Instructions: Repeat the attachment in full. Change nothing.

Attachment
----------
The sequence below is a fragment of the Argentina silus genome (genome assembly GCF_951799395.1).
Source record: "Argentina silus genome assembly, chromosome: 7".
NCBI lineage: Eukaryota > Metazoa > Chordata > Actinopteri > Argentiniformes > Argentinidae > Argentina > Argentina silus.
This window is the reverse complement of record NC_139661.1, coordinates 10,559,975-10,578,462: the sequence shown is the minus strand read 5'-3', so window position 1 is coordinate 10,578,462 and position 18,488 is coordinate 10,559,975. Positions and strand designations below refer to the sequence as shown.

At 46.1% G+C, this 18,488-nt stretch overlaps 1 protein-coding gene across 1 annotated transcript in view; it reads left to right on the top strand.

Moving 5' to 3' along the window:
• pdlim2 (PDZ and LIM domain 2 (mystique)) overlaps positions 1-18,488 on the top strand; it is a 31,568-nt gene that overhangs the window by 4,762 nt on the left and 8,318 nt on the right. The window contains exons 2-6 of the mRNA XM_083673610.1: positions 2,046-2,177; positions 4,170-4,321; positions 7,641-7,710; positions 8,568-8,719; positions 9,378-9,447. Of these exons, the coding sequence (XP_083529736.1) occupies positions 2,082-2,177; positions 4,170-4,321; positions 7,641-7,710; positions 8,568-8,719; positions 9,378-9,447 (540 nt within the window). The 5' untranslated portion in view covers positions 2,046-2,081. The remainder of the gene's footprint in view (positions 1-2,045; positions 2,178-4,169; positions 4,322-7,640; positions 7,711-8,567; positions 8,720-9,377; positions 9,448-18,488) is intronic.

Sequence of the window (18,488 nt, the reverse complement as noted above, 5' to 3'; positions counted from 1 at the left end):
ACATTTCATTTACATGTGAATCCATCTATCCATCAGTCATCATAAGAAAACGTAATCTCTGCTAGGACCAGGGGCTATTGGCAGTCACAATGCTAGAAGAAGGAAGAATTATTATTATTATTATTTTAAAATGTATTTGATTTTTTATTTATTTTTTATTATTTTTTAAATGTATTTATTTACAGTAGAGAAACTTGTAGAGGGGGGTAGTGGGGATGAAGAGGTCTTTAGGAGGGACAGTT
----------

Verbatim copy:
The sequence below is a fragment of the Argentina silus genome (genome assembly GCF_951799395.1).
Source record: "Argentina silus genome assembly, chromosome: 7".
NCBI lineage: Eukaryota > Metazoa > Chordata > Actinopteri > Argentiniformes > Argentinidae > Argentina > Argentina silus.
This window is the reverse complement of record NC_139661.1, coordinates 10,559,975-10,578,462: the sequence shown is the minus strand read 5'-3', so window position 1 is coordinate 10,578,462 and position 18,488 is coordinate 10,559,975. Positions and strand designations below refer to the sequence as shown.

At 46.1% G+C, this 18,488-nt stretch overlaps 1 protein-coding gene across 1 annotated transcript in view; it reads left to right on the top strand.

Moving 5' to 3' along the window:
• pdlim2 (PDZ and LIM domain 2 (mystique)) overlaps positions 1-18,488 on the top strand; it is a 31,568-nt gene that overhangs the window by 4,762 nt on the left and 8,318 nt on the right. The window contains exons 2-6 of the mRNA XM_083673610.1: positions 2,046-2,177; positions 4,170-4,321; positions 7,641-7,710; positions 8,568-8,719; positions 9,378-9,447. Of these exons, the coding sequence (XP_083529736.1) occupies positions 2,082-2,177; positions 4,170-4,321; positions 7,641-7,710; positions 8,568-8,719; positions 9,378-9,447 (540 nt within the window). The 5' untranslated portion in view covers positions 2,046-2,081. The remainder of the gene's footprint in view (positions 1-2,045; positions 2,178-4,169; positions 4,322-7,640; positions 7,711-8,567; positions 8,720-9,377; positions 9,448-18,488) is intronic.

Sequence of the window (18,488 nt, the reverse complement as noted above, 5' to 3'; positions counted from 1 at the left end):
ACATTTCATTTACATGTGAATCCATCTATCCATCAGTCATCATAAGAAAACGTAATCTCTGCTAGGACCAGGGGCTATTGGCAGTCACAATGCTAGAAGAAGGAAGAATTATTATTATTATTATTTTAAAATGTATTTGATTTTTTATTTATTTTTTATTATTTTTTAAATGTATTTATTTACAGTAGAGAAACTTGTAGAGGGGGGTAGTGGGGATGAAGAGGTCTTTAGGAGGGACAGTT